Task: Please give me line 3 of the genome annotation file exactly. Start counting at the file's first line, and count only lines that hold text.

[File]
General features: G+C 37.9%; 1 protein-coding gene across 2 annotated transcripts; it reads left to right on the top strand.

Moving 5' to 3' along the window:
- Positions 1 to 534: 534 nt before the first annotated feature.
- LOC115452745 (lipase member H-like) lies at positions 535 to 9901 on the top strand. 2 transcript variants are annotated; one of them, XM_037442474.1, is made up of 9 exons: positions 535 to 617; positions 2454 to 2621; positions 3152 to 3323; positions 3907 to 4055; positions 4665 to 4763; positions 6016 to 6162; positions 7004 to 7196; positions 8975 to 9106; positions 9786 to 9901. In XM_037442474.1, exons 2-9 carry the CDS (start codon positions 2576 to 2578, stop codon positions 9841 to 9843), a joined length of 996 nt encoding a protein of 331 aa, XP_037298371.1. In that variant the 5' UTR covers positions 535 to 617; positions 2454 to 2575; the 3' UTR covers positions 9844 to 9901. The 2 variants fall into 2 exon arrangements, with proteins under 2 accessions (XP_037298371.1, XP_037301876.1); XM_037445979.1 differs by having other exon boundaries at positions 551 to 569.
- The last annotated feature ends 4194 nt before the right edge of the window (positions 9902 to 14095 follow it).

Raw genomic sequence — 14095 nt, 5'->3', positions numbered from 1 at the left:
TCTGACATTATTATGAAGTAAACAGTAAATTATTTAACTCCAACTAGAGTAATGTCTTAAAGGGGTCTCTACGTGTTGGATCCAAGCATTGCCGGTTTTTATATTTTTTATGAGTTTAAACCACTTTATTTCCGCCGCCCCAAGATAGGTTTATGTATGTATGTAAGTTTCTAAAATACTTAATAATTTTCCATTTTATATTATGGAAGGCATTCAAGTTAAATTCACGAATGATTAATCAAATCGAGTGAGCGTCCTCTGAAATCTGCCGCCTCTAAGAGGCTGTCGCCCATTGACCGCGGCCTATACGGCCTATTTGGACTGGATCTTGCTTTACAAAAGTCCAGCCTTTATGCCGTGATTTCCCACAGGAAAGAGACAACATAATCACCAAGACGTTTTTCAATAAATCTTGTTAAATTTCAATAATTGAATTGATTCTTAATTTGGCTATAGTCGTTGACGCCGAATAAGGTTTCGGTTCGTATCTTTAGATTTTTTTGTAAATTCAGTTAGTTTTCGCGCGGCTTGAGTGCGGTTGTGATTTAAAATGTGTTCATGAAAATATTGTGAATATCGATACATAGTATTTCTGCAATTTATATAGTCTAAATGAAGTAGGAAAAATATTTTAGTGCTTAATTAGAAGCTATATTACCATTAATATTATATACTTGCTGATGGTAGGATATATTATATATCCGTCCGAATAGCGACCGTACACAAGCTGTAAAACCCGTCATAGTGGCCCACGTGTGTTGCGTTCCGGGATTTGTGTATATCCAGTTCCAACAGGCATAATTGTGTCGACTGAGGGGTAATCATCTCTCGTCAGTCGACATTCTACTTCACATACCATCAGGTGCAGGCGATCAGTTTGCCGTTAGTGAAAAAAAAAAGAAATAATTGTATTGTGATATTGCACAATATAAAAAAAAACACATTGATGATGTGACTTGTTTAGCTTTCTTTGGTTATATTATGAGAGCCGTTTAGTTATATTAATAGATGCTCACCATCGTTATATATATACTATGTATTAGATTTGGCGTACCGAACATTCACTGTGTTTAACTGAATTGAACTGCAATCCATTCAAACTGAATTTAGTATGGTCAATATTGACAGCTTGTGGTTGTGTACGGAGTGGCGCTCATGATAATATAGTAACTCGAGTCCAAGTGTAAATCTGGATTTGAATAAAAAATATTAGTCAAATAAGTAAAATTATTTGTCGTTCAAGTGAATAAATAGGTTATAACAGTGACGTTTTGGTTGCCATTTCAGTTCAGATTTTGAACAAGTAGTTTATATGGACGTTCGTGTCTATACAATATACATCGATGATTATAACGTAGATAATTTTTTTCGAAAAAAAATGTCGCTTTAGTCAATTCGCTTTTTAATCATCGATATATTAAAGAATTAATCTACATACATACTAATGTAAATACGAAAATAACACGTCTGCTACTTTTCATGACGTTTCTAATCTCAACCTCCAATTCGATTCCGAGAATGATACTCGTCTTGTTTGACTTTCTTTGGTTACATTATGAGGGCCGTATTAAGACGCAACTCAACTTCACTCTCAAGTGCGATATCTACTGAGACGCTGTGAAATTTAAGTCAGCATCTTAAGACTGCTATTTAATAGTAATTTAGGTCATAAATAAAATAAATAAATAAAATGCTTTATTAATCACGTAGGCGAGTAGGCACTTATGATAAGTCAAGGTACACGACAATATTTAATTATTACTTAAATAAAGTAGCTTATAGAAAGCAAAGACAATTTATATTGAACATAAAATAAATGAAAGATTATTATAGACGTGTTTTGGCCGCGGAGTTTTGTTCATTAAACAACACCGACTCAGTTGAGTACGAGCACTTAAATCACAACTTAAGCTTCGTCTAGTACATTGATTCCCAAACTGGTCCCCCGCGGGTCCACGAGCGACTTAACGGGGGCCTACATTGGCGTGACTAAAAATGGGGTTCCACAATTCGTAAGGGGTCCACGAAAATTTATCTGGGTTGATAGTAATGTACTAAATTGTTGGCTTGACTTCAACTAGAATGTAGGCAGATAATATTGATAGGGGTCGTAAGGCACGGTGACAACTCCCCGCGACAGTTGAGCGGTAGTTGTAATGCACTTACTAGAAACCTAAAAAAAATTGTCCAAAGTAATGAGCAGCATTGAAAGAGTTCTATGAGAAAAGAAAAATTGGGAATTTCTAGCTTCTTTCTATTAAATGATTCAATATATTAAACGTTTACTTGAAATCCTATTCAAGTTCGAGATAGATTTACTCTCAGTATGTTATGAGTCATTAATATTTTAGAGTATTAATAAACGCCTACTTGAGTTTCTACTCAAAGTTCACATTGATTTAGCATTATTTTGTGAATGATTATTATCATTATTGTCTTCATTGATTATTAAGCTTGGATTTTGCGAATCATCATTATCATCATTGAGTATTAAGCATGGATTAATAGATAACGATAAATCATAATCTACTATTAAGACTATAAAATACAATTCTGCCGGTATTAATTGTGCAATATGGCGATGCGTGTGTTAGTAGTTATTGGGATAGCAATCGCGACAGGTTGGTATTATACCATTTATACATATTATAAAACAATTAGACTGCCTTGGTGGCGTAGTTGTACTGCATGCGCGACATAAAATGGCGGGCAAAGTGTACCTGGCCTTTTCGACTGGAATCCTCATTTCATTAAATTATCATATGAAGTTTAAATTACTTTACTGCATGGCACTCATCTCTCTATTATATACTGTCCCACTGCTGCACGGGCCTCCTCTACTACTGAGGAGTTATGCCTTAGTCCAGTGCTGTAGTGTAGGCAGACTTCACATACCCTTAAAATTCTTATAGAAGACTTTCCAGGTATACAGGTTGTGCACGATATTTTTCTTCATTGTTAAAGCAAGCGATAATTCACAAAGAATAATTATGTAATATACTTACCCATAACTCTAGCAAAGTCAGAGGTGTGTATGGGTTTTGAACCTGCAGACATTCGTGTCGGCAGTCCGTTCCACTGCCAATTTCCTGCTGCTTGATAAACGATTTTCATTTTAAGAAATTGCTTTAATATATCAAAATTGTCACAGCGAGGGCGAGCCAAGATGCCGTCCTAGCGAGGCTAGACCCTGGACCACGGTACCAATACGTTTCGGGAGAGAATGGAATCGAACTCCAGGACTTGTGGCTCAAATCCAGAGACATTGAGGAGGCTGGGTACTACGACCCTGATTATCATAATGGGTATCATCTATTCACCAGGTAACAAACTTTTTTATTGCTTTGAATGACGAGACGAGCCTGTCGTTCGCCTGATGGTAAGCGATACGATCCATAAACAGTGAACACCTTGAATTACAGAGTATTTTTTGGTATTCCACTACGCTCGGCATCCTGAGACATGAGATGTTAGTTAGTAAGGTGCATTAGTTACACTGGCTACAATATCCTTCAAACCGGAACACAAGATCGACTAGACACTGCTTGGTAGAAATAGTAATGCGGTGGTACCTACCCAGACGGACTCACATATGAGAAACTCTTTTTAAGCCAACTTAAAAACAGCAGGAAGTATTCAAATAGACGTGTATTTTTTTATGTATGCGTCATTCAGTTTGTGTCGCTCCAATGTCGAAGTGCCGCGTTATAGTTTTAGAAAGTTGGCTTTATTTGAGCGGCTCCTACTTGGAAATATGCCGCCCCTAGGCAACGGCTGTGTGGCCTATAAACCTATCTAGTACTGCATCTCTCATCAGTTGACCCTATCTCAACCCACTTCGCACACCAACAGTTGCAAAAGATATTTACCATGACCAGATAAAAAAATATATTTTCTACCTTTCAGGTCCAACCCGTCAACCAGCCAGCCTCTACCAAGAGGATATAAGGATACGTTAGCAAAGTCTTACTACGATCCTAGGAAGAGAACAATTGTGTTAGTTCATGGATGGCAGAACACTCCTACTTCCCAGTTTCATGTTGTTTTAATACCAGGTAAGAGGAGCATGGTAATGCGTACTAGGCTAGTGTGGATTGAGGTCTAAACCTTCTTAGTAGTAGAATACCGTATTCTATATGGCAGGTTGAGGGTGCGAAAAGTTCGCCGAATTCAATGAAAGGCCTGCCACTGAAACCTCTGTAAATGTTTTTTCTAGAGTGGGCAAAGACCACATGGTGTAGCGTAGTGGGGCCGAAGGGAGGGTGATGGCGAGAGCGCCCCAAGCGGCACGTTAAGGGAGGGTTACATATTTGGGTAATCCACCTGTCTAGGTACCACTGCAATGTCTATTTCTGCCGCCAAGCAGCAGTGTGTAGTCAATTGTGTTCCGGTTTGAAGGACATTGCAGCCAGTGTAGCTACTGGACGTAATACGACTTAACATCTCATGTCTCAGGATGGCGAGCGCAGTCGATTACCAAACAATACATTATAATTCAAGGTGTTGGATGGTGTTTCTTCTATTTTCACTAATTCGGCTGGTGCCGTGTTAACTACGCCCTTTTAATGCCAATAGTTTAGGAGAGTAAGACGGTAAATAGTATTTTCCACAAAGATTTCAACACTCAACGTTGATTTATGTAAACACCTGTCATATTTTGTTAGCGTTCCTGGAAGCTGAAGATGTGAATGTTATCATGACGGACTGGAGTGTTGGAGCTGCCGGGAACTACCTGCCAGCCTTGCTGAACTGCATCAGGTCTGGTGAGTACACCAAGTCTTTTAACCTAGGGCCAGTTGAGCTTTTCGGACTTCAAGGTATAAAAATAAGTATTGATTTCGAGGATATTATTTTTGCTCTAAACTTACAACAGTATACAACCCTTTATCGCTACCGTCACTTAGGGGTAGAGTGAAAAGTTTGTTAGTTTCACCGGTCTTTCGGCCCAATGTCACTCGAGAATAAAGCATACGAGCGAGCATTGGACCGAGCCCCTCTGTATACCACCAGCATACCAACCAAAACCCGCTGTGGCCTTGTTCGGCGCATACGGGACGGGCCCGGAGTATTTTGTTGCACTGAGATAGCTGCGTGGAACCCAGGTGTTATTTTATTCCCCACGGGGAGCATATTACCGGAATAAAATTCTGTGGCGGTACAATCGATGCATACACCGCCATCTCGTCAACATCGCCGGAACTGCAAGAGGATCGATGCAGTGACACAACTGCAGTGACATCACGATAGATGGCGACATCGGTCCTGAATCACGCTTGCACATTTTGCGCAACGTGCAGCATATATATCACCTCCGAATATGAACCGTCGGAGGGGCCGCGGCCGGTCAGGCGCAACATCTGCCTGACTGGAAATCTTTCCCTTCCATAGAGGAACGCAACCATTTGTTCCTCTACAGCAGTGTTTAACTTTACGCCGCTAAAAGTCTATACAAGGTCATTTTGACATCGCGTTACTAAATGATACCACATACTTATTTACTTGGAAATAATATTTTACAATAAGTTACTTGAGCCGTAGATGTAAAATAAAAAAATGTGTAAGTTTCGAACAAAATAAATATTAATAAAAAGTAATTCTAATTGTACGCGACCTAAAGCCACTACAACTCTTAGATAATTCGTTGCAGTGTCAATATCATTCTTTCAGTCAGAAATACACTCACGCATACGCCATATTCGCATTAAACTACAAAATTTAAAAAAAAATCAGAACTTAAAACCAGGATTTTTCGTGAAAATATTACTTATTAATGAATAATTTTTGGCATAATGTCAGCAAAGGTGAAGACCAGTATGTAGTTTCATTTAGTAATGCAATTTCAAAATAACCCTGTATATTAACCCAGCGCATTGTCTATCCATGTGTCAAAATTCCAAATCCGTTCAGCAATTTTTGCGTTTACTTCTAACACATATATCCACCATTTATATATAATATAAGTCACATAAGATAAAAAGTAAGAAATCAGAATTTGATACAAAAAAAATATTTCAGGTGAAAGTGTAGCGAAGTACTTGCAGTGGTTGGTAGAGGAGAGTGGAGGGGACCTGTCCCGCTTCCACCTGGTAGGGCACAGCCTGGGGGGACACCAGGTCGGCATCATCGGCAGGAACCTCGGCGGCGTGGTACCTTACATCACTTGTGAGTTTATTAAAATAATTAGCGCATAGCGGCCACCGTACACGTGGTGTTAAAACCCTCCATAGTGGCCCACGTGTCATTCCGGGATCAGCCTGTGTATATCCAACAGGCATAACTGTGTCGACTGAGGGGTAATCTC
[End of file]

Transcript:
- Positions 1 to 534: 534 nt before the first annotated feature.